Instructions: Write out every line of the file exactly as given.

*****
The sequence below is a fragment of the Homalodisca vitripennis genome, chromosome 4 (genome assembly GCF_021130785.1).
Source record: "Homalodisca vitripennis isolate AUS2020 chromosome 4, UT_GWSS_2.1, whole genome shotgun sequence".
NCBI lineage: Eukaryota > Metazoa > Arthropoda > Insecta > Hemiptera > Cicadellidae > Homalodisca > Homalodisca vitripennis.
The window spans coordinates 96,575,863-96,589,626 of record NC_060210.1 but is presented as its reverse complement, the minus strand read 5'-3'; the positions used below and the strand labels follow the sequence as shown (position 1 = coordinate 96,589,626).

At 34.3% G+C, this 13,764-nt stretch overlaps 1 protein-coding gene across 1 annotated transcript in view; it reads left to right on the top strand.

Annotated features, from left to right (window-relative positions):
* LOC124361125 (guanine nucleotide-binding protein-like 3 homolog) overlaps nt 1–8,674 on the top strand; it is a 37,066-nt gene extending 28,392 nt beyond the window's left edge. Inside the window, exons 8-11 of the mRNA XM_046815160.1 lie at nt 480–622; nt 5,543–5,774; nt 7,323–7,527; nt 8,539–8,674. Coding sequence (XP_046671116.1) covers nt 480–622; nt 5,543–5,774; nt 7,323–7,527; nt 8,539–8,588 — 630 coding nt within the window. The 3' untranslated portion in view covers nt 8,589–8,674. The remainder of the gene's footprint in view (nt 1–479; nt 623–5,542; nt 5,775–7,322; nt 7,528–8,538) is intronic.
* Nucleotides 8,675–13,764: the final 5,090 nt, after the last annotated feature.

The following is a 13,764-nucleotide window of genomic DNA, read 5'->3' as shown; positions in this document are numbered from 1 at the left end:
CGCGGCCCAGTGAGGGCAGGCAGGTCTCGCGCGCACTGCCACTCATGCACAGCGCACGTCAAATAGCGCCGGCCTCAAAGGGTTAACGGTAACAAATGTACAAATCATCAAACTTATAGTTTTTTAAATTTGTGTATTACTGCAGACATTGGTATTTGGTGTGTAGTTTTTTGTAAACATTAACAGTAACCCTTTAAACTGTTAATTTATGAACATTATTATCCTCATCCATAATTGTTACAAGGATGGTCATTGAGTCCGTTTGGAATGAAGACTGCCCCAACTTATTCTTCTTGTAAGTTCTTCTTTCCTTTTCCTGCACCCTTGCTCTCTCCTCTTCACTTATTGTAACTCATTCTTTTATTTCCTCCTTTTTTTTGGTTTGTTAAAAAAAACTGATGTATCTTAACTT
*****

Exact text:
The sequence below is a fragment of the Homalodisca vitripennis genome, chromosome 4 (genome assembly GCF_021130785.1).
Source record: "Homalodisca vitripennis isolate AUS2020 chromosome 4, UT_GWSS_2.1, whole genome shotgun sequence".
NCBI lineage: Eukaryota > Metazoa > Arthropoda > Insecta > Hemiptera > Cicadellidae > Homalodisca > Homalodisca vitripennis.
The window spans coordinates 96,575,863-96,589,626 of record NC_060210.1 but is presented as its reverse complement, the minus strand read 5'-3'; the positions used below and the strand labels follow the sequence as shown (position 1 = coordinate 96,589,626).

At 34.3% G+C, this 13,764-nt stretch overlaps 1 protein-coding gene across 1 annotated transcript in view; it reads left to right on the top strand.

Annotated features, from left to right (window-relative positions):
* LOC124361125 (guanine nucleotide-binding protein-like 3 homolog) overlaps nt 1–8,674 on the top strand; it is a 37,066-nt gene extending 28,392 nt beyond the window's left edge. Inside the window, exons 8-11 of the mRNA XM_046815160.1 lie at nt 480–622; nt 5,543–5,774; nt 7,323–7,527; nt 8,539–8,674. Coding sequence (XP_046671116.1) covers nt 480–622; nt 5,543–5,774; nt 7,323–7,527; nt 8,539–8,588 — 630 coding nt within the window. The 3' untranslated portion in view covers nt 8,589–8,674. The remainder of the gene's footprint in view (nt 1–479; nt 623–5,542; nt 5,775–7,322; nt 7,528–8,538) is intronic.
* Nucleotides 8,675–13,764: the final 5,090 nt, after the last annotated feature.

The following is a 13,764-nucleotide window of genomic DNA, read 5'->3' as shown; positions in this document are numbered from 1 at the left end:
CGCGGCCCAGTGAGGGCAGGCAGGTCTCGCGCGCACTGCCACTCATGCACAGCGCACGTCAAATAGCGCCGGCCTCAAAGGGTTAACGGTAACAAATGTACAAATCATCAAACTTATAGTTTTTTAAATTTGTGTATTACTGCAGACATTGGTATTTGGTGTGTAGTTTTTTGTAAACATTAACAGTAACCCTTTAAACTGTTAATTTATGAACATTATTATCCTCATCCATAATTGTTACAAGGATGGTCATTGAGTCCGTTTGGAATGAAGACTGCCCCAACTTATTCTTCTTGTAAGTTCTTCTTTCCTTTTCCTGCACCCTTGCTCTCTCCTCTTCACTTATTGTAACTCATTCTTTTATTTCCTCCTTTTTTTTGGTTTGTTAAAAAAAACTGATGTATCTTAACTT